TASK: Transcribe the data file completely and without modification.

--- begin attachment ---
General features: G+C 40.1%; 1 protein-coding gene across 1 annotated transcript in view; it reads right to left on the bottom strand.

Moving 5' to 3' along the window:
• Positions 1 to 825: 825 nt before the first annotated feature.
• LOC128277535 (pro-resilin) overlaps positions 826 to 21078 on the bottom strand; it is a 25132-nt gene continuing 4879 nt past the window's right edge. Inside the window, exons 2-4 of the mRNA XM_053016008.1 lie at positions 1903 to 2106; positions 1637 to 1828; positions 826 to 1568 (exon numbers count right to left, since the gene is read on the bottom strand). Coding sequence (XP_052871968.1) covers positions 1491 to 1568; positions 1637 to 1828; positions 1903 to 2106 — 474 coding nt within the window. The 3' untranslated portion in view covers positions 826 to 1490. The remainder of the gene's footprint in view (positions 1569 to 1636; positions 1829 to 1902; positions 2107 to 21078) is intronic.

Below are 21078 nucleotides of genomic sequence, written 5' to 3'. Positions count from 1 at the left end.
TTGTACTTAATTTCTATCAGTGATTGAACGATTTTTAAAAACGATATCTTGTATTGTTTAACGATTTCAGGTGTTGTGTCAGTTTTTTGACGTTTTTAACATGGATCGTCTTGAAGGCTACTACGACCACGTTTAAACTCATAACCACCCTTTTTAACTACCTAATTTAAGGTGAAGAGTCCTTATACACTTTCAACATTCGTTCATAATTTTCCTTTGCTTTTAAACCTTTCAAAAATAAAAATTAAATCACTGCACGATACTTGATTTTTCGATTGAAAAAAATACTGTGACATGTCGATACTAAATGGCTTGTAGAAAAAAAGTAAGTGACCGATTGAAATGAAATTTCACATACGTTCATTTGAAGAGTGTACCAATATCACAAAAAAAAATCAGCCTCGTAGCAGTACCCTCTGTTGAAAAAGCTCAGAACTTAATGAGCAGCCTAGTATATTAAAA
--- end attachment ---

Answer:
General features: G+C 40.1%; 1 protein-coding gene across 1 annotated transcript in view; it reads right to left on the bottom strand.

Moving 5' to 3' along the window:
• Positions 1 to 825: 825 nt before the first annotated feature.
• LOC128277535 (pro-resilin) overlaps positions 826 to 21078 on the bottom strand; it is a 25132-nt gene continuing 4879 nt past the window's right edge. Inside the window, exons 2-4 of the mRNA XM_053016008.1 lie at positions 1903 to 2106; positions 1637 to 1828; positions 826 to 1568 (exon numbers count right to left, since the gene is read on the bottom strand). Coding sequence (XP_052871968.1) covers positions 1491 to 1568; positions 1637 to 1828; positions 1903 to 2106 — 474 coding nt within the window. The 3' untranslated portion in view covers positions 826 to 1490. The remainder of the gene's footprint in view (positions 1569 to 1636; positions 1829 to 1902; positions 2107 to 21078) is intronic.

Below are 21078 nucleotides of genomic sequence, written 5' to 3'. Positions count from 1 at the left end.
TTGTACTTAATTTCTATCAGTGATTGAACGATTTTTAAAAACGATATCTTGTATTGTTTAACGATTTCAGGTGTTGTGTCAGTTTTTTGACGTTTTTAACATGGATCGTCTTGAAGGCTACTACGACCACGTTTAAACTCATAACCACCCTTTTTAACTACCTAATTTAAGGTGAAGAGTCCTTATACACTTTCAACATTCGTTCATAATTTTCCTTTGCTTTTAAACCTTTCAAAAATAAAAATTAAATCACTGCACGATACTTGATTTTTCGATTGAAAAAAATACTGTGACATGTCGATACTAAATGGCTTGTAGAAAAAAAGTAAGTGACCGATTGAAATGAAATTTCACATACGTTCATTTGAAGAGTGTACCAATATCACAAAAAAAAATCAGCCTCGTAGCAGTACCCTCTGTTGAAAAAGCTCAGAACTTAATGAGCAGCCTAGTATATTAAAA